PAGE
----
Something About Ysabel's Dance
In the new hotel on Fiesta Night, the staff are
Donna Ysabel dances zombie-like,
the guests applaud....
the color is local, the tourists are tanned,
the natives are restless
and everything's second-hand.
Places disappear, but the names endure
memory's hazy here, no-one's really sure
of how time flies....
Well drunk, the bass player
cries into his beer -
are Ysabel's mother or Ysabel dancing here?
After hours all the couriers are in the bar
round the corner
with the drivers in a game of cards...
In bursts Ysabel, her hair let loose,
her limbs set free;
on the tabletops she's dancing to a memory -
conversation stops and every eye
is turned to see...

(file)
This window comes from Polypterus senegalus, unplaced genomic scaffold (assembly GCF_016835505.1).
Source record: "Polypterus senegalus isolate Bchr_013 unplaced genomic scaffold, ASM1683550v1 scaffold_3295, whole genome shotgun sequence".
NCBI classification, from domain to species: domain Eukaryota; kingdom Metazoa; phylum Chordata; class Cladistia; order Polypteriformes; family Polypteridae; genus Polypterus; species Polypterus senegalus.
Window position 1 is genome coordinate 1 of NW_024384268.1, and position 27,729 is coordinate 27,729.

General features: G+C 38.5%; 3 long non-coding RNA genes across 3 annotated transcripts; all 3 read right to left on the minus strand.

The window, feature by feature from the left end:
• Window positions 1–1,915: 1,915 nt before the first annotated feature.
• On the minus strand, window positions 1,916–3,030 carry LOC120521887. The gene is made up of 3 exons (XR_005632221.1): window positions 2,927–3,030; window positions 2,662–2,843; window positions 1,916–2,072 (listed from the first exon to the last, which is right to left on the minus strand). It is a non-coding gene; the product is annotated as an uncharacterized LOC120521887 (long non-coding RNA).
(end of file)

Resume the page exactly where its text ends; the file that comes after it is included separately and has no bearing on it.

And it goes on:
something about Ysabel's dance.
It's a shrinking world, it's a fun-packed cruise,
a museum trip:
skirt the native girl, check the rabid dog,
rejoin the ship.
There's no Charlie Mingus,
his Tijuana's gone...
This smile for the camera is all just a tourist con.
But after hours all the couriers and drivers know
of a cantina where there's every chance
that she might show, and maybe Ysabel
will dance the dance for real again,
her mother's footsteps, vice and virtue,
lust and love and pain.
There's something here
the anthropologist dare not explain,
something about Ysabel's dance....
Writer/s: Peter Hammill